ABU staffing agencies to break link between jobs and housing

Cheap tomatoes require cheap workers. Photo: Depositphotos.com
Cheap tomatoes require cheap workers. Photo: Depositphotos.com

Staffing agencies belonging to the ABU agency association will stop linking employment contracts and housing for seasonal workers from April 1 – in a first step towards giving foreign employees more rights.

The move, which will affect 520 of the estimated 14,000 staffing agencies operating in the Netherlands, was one of the 50 recommendations made by a government commission in 2020 to improve the position of seasonal and temporary workers from abroad.

Trade union federation FNV and foreign worker rights organisations have also called for an end to the current system, whereby workers who find themselves out of a job often have to leave their home as well.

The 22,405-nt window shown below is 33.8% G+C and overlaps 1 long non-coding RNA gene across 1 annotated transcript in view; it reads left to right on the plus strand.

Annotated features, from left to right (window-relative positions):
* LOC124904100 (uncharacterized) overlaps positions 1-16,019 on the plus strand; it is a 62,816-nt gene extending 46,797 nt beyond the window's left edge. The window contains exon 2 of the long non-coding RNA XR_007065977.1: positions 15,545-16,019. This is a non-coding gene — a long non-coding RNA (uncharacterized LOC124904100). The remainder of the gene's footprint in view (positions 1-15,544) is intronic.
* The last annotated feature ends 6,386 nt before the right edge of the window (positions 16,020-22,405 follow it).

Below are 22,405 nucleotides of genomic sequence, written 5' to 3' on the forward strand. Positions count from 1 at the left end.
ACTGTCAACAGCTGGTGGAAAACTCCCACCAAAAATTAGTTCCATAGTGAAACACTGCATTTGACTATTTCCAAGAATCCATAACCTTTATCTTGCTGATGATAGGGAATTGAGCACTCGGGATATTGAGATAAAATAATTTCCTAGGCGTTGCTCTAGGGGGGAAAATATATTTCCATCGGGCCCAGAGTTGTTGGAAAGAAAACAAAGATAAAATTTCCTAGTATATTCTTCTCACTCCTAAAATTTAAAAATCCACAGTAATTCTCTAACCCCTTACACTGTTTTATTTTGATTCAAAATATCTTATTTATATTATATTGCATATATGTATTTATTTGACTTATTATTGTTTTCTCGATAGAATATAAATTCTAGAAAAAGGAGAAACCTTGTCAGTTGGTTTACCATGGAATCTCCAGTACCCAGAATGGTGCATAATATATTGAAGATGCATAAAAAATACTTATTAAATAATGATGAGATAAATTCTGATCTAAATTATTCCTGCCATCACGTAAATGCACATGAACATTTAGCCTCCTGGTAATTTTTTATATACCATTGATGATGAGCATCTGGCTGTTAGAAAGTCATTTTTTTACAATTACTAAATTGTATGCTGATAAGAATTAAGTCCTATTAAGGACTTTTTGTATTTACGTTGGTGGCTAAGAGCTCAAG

The ABU agreement will give people a month to find a new place to live if they lose their job or their contract ends. It will also provide fall-back housing for those who find themselves homeless.

However, the ABU agreement is not binding on the sector in general and most problems are concentrated at staffing agencies which are not members of the association, experts say.

Last May, social affairs ministry chief inspector Rits de Boer said people moving to the Netherlands to do low-skilled work are living in ‘increasingly miserable conditions’ and that Dutch firms are opting to use cheap foreign workers rather than innovate or improve working conditions.

Since then, the government has agreed to set up a certification system for staffing agencies from 2025 but this does not go as far as the commission wanted. It called for the return of formal licences.

Hundreds of thousands of foreign workers, mainly from eastern Europe, currently work in Dutch greenhouses, abattoirs and logistics on temporary contracts.

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